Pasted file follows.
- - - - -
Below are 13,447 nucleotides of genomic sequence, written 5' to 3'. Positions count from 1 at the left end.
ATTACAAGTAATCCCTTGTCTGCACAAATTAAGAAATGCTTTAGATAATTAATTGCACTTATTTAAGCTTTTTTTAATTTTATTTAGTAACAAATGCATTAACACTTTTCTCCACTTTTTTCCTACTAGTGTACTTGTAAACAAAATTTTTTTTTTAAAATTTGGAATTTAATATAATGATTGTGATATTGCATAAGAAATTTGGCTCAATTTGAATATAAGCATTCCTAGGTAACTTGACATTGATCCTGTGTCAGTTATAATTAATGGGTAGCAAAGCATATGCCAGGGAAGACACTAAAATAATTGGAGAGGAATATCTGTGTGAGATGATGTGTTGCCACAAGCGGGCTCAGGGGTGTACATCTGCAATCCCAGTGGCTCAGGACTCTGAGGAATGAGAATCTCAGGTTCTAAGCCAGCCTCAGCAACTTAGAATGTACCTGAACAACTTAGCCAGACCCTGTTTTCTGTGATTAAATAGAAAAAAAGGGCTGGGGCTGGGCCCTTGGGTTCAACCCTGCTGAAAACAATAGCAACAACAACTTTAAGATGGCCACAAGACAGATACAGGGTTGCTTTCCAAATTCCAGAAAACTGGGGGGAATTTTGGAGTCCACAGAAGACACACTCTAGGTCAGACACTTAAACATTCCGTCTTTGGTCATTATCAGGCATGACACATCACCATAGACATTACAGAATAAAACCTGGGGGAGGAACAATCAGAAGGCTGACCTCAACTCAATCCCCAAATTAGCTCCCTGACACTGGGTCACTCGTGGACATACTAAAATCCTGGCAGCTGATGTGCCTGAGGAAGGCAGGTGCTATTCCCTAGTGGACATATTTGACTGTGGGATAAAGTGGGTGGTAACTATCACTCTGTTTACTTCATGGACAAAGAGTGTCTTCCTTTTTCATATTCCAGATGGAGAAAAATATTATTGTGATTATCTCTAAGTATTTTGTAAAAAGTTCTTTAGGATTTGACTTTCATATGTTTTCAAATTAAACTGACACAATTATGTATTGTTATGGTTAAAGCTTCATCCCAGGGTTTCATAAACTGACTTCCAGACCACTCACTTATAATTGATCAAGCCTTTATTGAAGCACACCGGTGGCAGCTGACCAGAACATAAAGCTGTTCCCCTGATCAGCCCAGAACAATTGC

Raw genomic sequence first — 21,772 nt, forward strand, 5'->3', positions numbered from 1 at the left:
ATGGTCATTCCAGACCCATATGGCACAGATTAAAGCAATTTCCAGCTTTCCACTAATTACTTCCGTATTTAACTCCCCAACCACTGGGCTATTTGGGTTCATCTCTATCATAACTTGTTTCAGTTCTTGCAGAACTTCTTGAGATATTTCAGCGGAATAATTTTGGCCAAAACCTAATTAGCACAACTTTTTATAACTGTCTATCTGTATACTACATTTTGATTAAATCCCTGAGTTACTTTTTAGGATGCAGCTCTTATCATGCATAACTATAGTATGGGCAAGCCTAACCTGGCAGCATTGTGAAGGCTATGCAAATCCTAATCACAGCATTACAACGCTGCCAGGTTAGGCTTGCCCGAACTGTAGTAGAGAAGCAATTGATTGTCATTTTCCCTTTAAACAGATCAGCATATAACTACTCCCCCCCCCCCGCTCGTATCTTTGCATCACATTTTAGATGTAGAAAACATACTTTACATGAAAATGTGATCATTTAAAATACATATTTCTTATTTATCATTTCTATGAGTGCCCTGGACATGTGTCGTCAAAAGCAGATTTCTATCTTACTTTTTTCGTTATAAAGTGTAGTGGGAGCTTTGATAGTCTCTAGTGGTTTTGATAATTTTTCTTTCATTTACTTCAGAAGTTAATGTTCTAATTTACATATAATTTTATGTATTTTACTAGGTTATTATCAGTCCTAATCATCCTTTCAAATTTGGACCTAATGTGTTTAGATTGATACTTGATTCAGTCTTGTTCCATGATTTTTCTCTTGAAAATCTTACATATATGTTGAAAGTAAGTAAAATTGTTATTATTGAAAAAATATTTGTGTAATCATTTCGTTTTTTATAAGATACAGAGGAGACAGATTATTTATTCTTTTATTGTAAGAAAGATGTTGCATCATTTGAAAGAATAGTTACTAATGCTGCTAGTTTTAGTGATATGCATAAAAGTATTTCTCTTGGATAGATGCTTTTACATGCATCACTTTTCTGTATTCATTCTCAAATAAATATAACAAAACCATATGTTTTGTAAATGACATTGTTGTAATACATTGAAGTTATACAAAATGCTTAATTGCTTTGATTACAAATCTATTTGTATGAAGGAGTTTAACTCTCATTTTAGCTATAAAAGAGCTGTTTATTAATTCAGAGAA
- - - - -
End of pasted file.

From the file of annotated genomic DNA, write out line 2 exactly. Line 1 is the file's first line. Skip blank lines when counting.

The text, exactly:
ATTACAAGTAATCCCTTGTCTGCACAAATTAAGAAATGCTTTAGATAATTAATTGCACTTATTTAAGCTTTTTTTAATTTTATTTAGTAACAAATGCATTAACACTTTTCTCCACTTTTTTCCTACTAGTGTACTTGTAAACAAAATTTTTTTTTTAAAATTTGGAATTTAATATAATGATTGTGATATTGCATAAGAAATTTGGCTCAATTTGAATATAAGCATTCCTAGGTAACTTGACATTGATCCTGTGTCAGTTATAATTAATGGGTAGCAAAGCATATGCCAGGGAAGACACTAAAATAATTGGAGAGGAATATCTGTGTGAGATGATGTGTTGCCACAAGCGGGCTCAGGGGTGTACATCTGCAATCCCAGTGGCTCAGGACTCTGAGGAATGAGAATCTCAGGTTCTAAGCCAGCCTCAGCAACTTAGAATGTACCTGAACAACTTAGCCAGACCCTGTTTTCTGTGATTAAATAGAAAAAAAGGGCTGGGGCTGGGCCCTTGGGTTCAACCCTGCTGAAAACAATAGCAACAACAACTTTAAGATGGCCACAAGACAGATACAGGGTTGCTTTCCAAATTCCAGAAAACTGGGGGGAATTTTGGAGTCCACAGAAGACACACTCTAGGTCAGACACTTAAACATTCCGTCTTTGGTCATTATCAGGCATGACACATCACCATAGACATTACAGAATAAAACCTGGGGGAGGAACAATCAGAAGGCTGACCTCAACTCAATCCCCAAATTAGCTCCCTGACACTGGGTCACTCGTGGACATACTAAAATCCTGGCAGCTGATGTGCCTGAGGAAGGCAGGTGCTATTCCCTAGTGGACATATTTGACTGTGGGATAAAGTGGGTGGTAACTATCACTCTGTTTACTTCATGGACAAAGAGTGTCTTCCTTTTTCATATTCCAGATGGAGAAAAATATTATTGTGATTATCTCTAAGTATTTTGTAAAAAGTTCTTTAGGATTTGACTTTCATATGTTTTCAAATTAAACTGACACAATTATGTATTGTTATGGTTAAAGCTTCATCCCAGGGTTTCATAAACTGACTTCCAGACCACTCACTTATAATTGATCAAGCCTTTATTGAAGCACACCGGTGGCAGCTGACCAGAACATAAAGCTGTTCCCCTGATCAGCCCAGAACAATTGC